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Supreme Court upholds CBI probe on Anil Deshmukh

Top court dismisses Maharashtra government's plea challenging Bombay High Court's order
Anil Deshmukh
Anil Deshmukh
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Our Legal Correspondent   |   New Delhi   |   Published 09.04.21, 01:54 AM

The Supreme Court on Thursday dismissed the appeal filed by the Maharashtra government and its former home minister Anil Deshmukh challenging the CBI probe ordered into allegations of extortion against him.

Bombay High Court had ordered the probe by the central agency on former police commissioner Param Bir Singh’s allegation that Deshmukh had directed cops to extort Rs 100 crore every month from businesses and bars.

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A bench of Justices Sanjay Kishan Kaul and Hemant Gupta, after hearing the arguments of senior advocate Kapil Sibal appearing for Deshmukh and Abhishek Manu Singhvi for the Maharashtra government, upheld the CBI probe on the ground that the matter involved serious allegations against people of high standing.

The court  pointed out that there was no business or political rivalry between Deshmukh and Singh.

The Supreme Court order, dictated by Justice Kaul, said: “… We are of the view that the nature of allegations, the personas involved and the seriousness of the allegations do require an independent agency to inquire into the matter. It is a matter of public confidence, given the factual scenario.

“We may also add that what has been directed is only a preliminary inquiry albeit by an independent agency. We are unable to accept the contentions… of Dr A.M. Singhvi, learned senior counsel, that merely because the Home Minister has resigned after the impugned order would be a factor not to direct enquiry by an independent agency.

“The two personas held post of Home Minister and Commissioner of Police for a long period and the latter would be a post of confidence of the former. Further, we are unable to accept the contention… of Mr Kapil Sibal, learned senior counsel, that even for directing a preliminary inquiry, the petitioner Mr Anil Deshmukh is mandatorily entitled to be heard in his individual capacity even though the State Government was represented and he was a Minister at that time.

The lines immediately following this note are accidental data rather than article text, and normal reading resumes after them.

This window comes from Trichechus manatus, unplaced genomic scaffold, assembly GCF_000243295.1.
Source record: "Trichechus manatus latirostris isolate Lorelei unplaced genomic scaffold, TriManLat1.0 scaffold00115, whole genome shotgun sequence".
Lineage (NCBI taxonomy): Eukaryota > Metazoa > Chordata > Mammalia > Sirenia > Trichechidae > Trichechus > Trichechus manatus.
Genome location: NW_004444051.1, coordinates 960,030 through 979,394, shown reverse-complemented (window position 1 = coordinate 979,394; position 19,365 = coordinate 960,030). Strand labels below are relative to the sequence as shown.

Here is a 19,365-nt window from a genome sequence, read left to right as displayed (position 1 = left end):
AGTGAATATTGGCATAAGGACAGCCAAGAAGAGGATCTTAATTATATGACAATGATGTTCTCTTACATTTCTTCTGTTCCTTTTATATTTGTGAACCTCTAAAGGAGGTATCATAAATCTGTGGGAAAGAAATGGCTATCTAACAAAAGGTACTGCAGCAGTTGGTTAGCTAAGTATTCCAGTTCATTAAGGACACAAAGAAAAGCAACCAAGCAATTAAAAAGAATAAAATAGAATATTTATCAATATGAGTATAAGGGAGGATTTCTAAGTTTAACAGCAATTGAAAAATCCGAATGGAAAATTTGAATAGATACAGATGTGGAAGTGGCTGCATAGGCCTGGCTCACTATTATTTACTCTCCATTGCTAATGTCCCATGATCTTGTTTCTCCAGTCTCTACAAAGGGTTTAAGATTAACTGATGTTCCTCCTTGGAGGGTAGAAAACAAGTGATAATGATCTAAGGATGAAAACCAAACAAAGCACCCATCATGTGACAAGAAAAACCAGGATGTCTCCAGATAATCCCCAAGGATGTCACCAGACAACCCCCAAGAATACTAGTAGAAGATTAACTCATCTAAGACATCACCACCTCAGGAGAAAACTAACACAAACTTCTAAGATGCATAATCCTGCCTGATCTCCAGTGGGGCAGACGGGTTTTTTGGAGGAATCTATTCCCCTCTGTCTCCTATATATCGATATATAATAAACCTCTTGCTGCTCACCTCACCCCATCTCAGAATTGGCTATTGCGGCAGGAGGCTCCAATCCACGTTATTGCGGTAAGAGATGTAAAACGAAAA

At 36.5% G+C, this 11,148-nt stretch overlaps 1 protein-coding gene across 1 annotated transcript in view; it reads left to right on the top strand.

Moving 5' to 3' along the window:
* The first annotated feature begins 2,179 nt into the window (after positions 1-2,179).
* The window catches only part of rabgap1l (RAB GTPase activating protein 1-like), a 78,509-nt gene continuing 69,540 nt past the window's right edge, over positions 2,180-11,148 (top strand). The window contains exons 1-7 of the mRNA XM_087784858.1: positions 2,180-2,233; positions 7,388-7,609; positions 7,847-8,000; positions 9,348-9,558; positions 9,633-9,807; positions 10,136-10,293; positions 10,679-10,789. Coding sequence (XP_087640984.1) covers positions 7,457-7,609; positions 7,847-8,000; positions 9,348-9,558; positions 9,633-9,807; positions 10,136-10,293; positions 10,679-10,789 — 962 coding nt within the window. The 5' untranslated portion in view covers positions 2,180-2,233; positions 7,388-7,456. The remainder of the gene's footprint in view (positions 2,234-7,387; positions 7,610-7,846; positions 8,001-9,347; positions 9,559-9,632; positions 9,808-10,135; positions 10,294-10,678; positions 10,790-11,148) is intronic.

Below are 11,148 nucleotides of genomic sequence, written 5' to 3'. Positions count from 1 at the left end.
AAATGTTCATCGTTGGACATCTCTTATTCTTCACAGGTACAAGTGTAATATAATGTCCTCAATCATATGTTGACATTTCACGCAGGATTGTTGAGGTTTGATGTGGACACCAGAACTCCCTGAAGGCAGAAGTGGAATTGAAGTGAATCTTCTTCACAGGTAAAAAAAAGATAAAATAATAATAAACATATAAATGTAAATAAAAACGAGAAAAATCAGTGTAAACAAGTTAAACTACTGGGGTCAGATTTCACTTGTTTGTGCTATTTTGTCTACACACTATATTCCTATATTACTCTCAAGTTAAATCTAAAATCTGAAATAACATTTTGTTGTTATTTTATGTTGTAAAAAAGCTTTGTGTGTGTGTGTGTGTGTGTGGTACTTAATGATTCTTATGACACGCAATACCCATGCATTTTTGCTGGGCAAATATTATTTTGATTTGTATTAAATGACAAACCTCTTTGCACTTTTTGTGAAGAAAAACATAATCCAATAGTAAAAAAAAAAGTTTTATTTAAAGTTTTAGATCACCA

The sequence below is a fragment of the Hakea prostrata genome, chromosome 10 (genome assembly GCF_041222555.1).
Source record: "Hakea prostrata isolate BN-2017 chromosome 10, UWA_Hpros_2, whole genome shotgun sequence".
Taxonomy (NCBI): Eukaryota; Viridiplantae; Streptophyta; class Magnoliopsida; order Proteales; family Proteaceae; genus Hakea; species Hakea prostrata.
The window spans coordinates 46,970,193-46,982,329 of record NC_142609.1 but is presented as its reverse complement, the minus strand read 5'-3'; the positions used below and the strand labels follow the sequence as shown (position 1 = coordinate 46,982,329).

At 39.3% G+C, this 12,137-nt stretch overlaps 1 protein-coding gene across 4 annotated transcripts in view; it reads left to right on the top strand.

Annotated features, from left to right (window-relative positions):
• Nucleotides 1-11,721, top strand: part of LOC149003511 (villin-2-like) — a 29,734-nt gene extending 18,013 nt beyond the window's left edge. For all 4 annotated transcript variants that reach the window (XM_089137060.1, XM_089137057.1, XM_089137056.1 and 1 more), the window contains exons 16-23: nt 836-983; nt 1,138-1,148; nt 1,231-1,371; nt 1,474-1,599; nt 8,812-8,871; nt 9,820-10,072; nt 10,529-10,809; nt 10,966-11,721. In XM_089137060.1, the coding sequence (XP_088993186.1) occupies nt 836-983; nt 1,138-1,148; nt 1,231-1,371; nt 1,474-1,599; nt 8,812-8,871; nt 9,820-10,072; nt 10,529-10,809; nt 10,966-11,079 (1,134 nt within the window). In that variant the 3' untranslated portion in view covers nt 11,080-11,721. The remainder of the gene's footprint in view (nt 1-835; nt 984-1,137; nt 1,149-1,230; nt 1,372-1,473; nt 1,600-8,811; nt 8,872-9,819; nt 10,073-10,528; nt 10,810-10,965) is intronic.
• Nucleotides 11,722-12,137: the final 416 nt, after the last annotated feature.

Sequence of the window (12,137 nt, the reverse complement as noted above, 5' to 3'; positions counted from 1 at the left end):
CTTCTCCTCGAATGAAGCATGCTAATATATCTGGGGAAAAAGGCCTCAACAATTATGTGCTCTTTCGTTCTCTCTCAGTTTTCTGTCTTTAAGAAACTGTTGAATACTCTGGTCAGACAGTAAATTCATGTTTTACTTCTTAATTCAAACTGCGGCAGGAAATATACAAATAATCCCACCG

“For the aforesaid reasons, we are not inclined to interfere with the impugned order(s). The special leave petitions are dismissed.” 

Sibal had submitted during the arguments that “it will be a sad day in this country if you uphold an order like this. Such an order cannot be passed behind my back.”

He had said Singh’s PILs in Bombay High Court on the basis of which the CBI probe was ordered had been based merely on allegations and that no notice had been served on Deshmukh.
“Setting criminal law in motion is fraught with serious consequences,” Sibal argued.

The court orally observed: “All these problems are arising because of the fallout that has happened. Allegations are extremely serious and it has become curious and curious. In this scenario, is it not a CBI probe case?”

The bench also said that the state was under an obligation to register an FIR as soon as the allegations surfaced. Further, Deshmukh did not resign even after a commission of inquiry was set up. It was only when the high court ordered a CBI probe that he chose to quit, the court observed.

“Looking at the personas involved and the seriousness of the allegations, an independent inquiry is called for. You can’t say it affects the federal structure. This does not happen every day. Both have been made heads of institutions where something has gone wrong.” 



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